[Note 2] The trial judge was wrong to overlook the question of the defendant's understanding of defense counsel's representation of the parents of a prosecution witness -- the safer course would have been to follow the teaching of Commonwealth v. Davis, 376 Mass. 777 , 784 (1978) (where joint representation of defendants was at issue) that "in all criminal actions commencing after the publication date of this opinion, the trial court's obligation to ensure a fair and impartial trial will include an affirmative duty to assure that [the] defendant is adequately informed of the risks . . . [of a potential conflict] and that [the defendant] acknowledges an understanding of this information." Such a colloquy is the preferable practice, and as we stated in Commonwealth v. Wooldridge, 19 Mass. App. Ct. 162 , 170 (1985), avoids the vexatious task of testing after trial "the legal sufficiency of a pretrial waiver of conflict-free counsel." Id. at 168; see Smith, Criminal Practice and Procedure Section 920 (2d ed. 1983) (suggesting that the better practice is for the judge to question the defendant prior to the proffer of waiver). Additionally, there is no evidence that defense counsel fulfilled his obligation to reveal the possibility of a conflict of interest to his client. Commonwealth v. Geraway, 364 Mass. 168 , 175 (1973). Contrast Commonwealth v. Leo, 11 Mass. App. Ct. 283 (1981).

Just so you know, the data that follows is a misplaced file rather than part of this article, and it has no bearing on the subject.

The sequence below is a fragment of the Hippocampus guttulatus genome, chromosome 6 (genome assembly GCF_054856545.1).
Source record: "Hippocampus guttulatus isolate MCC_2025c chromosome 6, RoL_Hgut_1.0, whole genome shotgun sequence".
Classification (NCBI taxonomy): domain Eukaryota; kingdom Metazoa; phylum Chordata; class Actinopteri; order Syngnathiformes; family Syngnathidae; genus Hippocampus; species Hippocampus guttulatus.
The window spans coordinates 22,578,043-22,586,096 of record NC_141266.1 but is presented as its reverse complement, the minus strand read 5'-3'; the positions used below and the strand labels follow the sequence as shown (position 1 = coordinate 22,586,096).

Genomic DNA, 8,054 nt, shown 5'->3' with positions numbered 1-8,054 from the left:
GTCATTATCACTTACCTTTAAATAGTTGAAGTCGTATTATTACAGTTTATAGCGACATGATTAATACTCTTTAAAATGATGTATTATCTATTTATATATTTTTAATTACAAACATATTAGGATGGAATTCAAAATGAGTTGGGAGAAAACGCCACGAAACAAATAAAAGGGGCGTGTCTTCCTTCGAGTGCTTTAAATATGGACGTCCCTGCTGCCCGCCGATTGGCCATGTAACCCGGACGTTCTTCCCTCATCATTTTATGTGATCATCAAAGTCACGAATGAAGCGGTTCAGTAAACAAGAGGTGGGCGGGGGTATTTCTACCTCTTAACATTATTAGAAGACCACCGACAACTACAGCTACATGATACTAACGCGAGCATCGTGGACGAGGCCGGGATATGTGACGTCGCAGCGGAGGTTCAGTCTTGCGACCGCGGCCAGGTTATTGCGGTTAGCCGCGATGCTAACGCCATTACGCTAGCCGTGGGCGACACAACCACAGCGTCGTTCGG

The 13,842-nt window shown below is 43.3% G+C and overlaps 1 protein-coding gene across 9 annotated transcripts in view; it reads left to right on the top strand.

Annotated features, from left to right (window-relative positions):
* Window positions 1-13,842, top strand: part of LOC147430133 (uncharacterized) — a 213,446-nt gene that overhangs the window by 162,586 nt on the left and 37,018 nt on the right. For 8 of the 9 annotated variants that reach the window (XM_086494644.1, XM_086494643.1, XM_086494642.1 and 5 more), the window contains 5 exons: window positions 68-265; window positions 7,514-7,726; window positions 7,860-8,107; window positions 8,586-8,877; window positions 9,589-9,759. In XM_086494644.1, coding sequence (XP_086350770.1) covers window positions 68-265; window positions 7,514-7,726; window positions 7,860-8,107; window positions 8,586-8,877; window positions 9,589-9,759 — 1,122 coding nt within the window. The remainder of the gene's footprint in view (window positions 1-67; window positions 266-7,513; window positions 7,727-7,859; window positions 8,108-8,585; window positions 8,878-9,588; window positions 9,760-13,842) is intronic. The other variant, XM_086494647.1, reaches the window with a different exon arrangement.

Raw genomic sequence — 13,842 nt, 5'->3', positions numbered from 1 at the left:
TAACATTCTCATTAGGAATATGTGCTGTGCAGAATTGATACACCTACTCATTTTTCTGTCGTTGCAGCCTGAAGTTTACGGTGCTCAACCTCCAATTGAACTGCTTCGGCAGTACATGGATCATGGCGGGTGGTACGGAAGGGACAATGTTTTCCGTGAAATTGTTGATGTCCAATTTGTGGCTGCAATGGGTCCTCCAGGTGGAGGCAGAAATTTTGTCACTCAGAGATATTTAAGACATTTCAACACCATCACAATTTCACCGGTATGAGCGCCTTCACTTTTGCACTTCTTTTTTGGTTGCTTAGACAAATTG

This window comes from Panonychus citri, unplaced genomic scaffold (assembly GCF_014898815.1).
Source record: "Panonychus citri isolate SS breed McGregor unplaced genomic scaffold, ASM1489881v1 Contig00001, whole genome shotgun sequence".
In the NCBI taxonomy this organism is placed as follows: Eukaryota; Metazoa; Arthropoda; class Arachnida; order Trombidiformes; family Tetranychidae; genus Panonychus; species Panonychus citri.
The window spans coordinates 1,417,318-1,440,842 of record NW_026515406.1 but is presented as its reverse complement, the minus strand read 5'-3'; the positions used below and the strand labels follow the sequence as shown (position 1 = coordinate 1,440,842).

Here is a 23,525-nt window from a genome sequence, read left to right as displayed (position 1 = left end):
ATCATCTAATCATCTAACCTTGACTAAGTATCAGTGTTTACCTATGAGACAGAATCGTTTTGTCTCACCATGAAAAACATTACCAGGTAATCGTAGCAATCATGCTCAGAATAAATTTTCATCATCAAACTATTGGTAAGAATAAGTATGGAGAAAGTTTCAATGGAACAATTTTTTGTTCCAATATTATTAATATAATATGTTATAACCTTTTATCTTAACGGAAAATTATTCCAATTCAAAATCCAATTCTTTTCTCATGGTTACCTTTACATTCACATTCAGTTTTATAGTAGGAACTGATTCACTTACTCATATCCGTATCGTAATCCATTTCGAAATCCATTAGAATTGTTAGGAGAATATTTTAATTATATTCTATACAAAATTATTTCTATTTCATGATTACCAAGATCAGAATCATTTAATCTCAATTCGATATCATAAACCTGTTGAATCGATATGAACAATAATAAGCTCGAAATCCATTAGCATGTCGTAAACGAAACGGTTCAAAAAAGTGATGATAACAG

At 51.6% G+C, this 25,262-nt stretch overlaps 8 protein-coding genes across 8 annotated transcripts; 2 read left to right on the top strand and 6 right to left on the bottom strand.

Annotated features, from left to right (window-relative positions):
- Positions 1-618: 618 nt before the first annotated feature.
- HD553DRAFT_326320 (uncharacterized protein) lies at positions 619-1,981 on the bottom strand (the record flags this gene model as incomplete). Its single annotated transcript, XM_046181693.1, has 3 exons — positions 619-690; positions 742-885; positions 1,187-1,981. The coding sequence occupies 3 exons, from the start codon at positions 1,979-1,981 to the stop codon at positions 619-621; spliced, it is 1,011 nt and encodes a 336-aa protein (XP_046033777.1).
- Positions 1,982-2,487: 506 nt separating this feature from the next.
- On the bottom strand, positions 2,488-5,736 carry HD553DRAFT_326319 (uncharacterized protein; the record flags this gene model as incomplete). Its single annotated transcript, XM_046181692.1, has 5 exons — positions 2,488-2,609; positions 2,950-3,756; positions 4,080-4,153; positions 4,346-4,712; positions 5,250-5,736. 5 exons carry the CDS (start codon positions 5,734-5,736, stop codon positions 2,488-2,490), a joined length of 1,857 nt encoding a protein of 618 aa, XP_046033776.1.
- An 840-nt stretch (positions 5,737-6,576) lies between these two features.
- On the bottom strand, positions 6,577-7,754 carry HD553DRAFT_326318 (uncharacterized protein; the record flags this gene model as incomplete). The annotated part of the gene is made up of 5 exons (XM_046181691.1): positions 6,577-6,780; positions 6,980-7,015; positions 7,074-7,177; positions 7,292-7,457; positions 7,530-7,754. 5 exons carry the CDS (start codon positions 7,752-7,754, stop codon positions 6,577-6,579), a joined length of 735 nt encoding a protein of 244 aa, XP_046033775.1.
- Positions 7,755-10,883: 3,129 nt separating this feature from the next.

[Note 3] As there was only a minimal risk that defense counsel's representation might be affected by the alleged conflict of interest, we agree with the defendant that only a potential conflict is present. See Commonwealth v. Epsom, 399 Mass. 254 (1987). Contrast Commonwealth v. Hodge, 386 Mass. 165 (1982). For the definition of a "tenuous conflict," see Commonwealth v. Fillipidakis, 29 Mass. App. Ct. 679 , 683 (1991).